Most businesses would rather fire employees than cut their pay, though cutting pay could mean that more people keep their jobs. It doesn't make sense, but it does seem to be how management thinks. Read More
And Who is Really Wealthy?
A recent survey by Fidelity Investments showed: “Some 42 percent of more than 1,000 millionaires . . . said they did not feel wealthy. Respondents had at least $1 million in investable assets,...” Read More
Seeing and Not Seeing
Many simple mistakes are obvious once you see them -- and almost impossible to detect before you do. Writing in The New York Times recently, Joseph Hallinan noted our tendency to infer what we see rather than actually look closely. Read More
Keeping It in Perspective
The earthquake and Tsunami in Japan may not have as much of an economic impact on the world as we feared. “Globally, Japan will likely be a growth hiccup,” says The Wall Street Journal. On the other hand, many of us are reacting on a more personal level.... Read More
A recent survey revealed unprecedented levels of stress among college students in the US. Many commentators leaped to the conclusion that this reflected the uncertain job market. But do high levels of unemployment actually cause stress in students?
The line between what we know and what we don't know is not as sharp as we would like to believe. Did Madoff's bankers know about his Ponzi scheme, as he insists they had to? Did they not know? Or did they not know that they knew it?
We tend to assume that we have confidence in ourselves based on who we are and what we have done - or we don't. We think we feel good about ourselves consistently - or we don't. But it turns out that these internal beliefs are actually quite volatile. Read More
An important way to be mindful about money is to keep your head when your heart is involved. All too many relationships get into trouble when personal finances are joined before each party gets to understand how far they can trust the other.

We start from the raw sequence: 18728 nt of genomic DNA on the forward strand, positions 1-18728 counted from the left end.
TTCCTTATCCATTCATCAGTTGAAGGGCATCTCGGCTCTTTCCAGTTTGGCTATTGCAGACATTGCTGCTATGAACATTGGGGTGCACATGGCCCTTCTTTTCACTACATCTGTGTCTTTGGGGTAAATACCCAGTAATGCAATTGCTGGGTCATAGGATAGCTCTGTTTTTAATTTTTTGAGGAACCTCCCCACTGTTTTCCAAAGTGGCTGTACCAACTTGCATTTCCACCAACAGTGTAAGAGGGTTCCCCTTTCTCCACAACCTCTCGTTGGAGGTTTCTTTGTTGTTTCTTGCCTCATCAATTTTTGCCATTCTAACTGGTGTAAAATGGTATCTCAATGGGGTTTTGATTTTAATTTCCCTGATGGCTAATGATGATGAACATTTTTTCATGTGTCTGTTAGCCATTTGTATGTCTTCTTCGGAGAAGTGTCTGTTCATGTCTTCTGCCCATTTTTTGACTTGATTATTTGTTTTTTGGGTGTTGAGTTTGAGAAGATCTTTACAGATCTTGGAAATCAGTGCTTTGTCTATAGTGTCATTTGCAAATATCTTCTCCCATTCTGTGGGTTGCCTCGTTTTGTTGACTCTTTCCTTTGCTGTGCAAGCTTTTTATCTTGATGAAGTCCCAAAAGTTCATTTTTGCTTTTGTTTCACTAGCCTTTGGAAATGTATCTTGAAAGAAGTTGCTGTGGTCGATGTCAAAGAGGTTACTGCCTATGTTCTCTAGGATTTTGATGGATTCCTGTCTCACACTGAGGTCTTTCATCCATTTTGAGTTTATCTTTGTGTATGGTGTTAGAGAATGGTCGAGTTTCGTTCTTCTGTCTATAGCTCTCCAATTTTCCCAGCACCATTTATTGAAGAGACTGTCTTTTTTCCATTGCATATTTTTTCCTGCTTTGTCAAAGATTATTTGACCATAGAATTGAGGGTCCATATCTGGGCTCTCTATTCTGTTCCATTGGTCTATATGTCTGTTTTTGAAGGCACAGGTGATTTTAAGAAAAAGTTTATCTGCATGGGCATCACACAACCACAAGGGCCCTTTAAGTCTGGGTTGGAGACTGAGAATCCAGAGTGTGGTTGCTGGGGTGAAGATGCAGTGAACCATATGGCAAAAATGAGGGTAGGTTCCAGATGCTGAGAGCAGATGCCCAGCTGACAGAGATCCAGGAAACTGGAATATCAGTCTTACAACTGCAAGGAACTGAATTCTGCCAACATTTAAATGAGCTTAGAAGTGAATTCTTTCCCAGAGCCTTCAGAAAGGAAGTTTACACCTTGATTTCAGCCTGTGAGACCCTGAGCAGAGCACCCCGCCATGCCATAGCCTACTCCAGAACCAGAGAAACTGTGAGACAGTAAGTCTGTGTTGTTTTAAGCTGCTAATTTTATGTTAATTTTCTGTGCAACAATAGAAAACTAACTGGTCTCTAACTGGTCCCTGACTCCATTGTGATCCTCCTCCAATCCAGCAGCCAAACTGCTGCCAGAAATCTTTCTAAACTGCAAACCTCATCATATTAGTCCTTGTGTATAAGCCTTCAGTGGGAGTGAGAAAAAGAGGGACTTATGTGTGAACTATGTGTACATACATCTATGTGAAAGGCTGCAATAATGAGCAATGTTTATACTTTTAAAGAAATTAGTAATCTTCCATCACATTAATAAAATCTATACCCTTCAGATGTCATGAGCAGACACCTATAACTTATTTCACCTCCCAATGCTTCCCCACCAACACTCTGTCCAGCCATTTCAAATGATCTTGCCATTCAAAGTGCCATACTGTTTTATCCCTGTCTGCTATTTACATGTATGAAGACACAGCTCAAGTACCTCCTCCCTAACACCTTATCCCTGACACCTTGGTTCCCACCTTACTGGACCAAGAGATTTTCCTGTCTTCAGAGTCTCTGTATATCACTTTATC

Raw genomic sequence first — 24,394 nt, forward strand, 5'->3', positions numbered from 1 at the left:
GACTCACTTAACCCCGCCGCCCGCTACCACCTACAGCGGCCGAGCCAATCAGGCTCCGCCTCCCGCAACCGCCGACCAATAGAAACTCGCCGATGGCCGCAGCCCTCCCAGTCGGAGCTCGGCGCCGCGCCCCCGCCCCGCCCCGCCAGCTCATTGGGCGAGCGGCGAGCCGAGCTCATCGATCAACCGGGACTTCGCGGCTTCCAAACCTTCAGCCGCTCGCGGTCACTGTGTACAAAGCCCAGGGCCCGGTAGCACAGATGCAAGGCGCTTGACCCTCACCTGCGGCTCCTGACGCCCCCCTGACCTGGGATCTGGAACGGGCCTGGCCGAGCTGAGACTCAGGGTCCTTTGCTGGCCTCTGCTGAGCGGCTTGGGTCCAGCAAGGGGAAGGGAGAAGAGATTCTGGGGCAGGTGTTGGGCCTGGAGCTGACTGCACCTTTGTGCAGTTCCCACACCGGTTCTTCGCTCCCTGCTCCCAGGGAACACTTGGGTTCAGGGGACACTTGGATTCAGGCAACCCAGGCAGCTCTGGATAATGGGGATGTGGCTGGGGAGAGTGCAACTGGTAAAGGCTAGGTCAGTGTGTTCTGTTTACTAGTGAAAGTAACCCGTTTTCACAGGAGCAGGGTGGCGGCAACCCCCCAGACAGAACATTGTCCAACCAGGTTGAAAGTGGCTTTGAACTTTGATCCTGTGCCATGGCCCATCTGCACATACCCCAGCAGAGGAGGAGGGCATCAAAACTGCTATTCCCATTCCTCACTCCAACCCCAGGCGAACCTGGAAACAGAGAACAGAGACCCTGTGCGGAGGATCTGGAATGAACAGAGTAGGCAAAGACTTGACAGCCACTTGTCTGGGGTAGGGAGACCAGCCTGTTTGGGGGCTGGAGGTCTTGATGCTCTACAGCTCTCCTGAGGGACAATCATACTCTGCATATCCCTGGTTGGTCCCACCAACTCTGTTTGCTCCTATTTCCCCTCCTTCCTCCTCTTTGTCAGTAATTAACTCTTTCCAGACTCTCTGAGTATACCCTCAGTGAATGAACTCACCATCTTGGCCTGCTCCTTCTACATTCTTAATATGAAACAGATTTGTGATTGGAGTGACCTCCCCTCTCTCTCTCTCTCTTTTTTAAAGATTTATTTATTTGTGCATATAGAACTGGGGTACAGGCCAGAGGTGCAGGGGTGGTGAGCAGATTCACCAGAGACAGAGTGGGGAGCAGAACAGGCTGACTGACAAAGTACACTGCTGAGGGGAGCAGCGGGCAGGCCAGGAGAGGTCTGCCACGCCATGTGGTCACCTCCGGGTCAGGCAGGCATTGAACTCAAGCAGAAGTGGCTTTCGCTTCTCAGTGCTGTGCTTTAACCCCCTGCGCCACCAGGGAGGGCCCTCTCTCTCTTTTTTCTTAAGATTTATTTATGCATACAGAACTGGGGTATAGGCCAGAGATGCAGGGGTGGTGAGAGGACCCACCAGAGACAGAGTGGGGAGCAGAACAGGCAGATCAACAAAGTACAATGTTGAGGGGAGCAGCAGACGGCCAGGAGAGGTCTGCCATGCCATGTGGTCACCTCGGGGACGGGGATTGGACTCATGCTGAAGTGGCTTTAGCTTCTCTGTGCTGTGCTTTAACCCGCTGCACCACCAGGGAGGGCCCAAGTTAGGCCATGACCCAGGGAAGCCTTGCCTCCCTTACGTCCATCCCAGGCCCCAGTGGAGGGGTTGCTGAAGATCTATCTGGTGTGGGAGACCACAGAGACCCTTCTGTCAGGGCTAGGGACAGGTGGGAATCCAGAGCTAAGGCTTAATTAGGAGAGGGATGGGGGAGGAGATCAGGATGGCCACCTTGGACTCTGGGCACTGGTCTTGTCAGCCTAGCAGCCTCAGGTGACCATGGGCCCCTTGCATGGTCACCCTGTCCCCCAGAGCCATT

The financial reporter for The New York Times Gretchen Morgenson notes that the report of the Financial Crisis Inquiry Commission "makes for compelling reading because so little has changed." It's what's missing that captured her attention.
More ink is spilled on the subject of leadership than almost on any other topic in our culture. That's probably a sign of how little we know about it -- and how desperate we are to understand the knowledge and skills we lack.
We all have our personal theories about what helps and what hinders our mind's capacity to think. And our culture is rife with fads. There is probably no more engaging question for us to ask ourselves than how we can enhance our mental powers. But there is little hard evidence about what actually works.
More Americans say they go to church than actually do, according to recent research. As Shankar Vedantam reported on Slate, "two in five Americans say they regularly attend religious services," but studies of actual behavior show that the real number is half that.
The American Psychiatric Association has decided to eliminate Narcissism as a personality disorder. It probably it has to do with the absence of rigorous diagnostic standards, a problem of particular concern to researchers.
In an unexpected convergence, the logic behind WikiLeaks is coming to resemble the ideology of the Tea Party movement. They are both anti-establishment, of course, and seem to relish rebellion and defiance. But Assange's hero is Daniel Ellsberg. . . .